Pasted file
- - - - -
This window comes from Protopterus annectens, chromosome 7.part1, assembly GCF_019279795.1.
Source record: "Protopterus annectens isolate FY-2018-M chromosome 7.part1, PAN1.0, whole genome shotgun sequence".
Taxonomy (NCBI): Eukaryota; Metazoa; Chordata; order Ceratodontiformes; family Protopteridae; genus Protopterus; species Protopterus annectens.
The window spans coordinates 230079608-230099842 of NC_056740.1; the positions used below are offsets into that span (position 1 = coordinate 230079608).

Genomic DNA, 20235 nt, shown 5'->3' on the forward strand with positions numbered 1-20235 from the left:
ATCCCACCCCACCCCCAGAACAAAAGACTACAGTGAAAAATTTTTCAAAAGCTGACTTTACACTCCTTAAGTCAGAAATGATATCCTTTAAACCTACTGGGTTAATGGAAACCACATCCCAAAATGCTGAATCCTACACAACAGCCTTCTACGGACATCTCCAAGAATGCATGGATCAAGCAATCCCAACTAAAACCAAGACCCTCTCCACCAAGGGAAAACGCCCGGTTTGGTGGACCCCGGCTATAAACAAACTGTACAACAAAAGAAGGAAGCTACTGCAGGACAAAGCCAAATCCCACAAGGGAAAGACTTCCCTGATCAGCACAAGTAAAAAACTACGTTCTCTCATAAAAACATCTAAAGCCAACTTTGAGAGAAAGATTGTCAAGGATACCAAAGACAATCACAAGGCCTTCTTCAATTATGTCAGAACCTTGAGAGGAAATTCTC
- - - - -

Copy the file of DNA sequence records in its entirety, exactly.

This window comes from Protopterus annectens, chromosome 7.part1, assembly GCF_019279795.1.
Source record: "Protopterus annectens isolate FY-2018-M chromosome 7.part1, PAN1.0, whole genome shotgun sequence".
Taxonomy (NCBI): Eukaryota; Metazoa; Chordata; order Ceratodontiformes; family Protopteridae; genus Protopterus; species Protopterus annectens.
The window spans coordinates 230079608-230099842 of NC_056740.1; the positions used below are offsets into that span (position 1 = coordinate 230079608).

Genomic DNA, 20235 nt, shown 5'->3' on the forward strand with positions numbered 1-20235 from the left:
ATCCCACCCCACCCCCAGAACAAAAGACTACAGTGAAAAATTTTTCAAAAGCTGACTTTACACTCCTTAAGTCAGAAATGATATCCTTTAAACCTACTGGGTTAATGGAAACCACATCCCAAAATGCTGAATCCTACACAACAGCCTTCTACGGACATCTCCAAGAATGCATGGATCAAGCAATCCCAACTAAAACCAAGACCCTCTCCACCAAGGGAAAACGCCCGGTTTGGTGGACCCCGGCTATAAACAAACTGTACAACAAAAGAAGGAAGCTACTGCAGGACAAAGCCAAATCCCACAAGGGAAAGACTTCCCTGATCAGCACAAGTAAAAAACTACGTTCTCTCATAAAAACATCTAAAGCCAACTTTGAGAGAAAGATTGTCAAGGATACCAAAGACAATCACAAGGCCTTCTTCAATTATGTCAGAACCTTGAGAGGAAATTCTC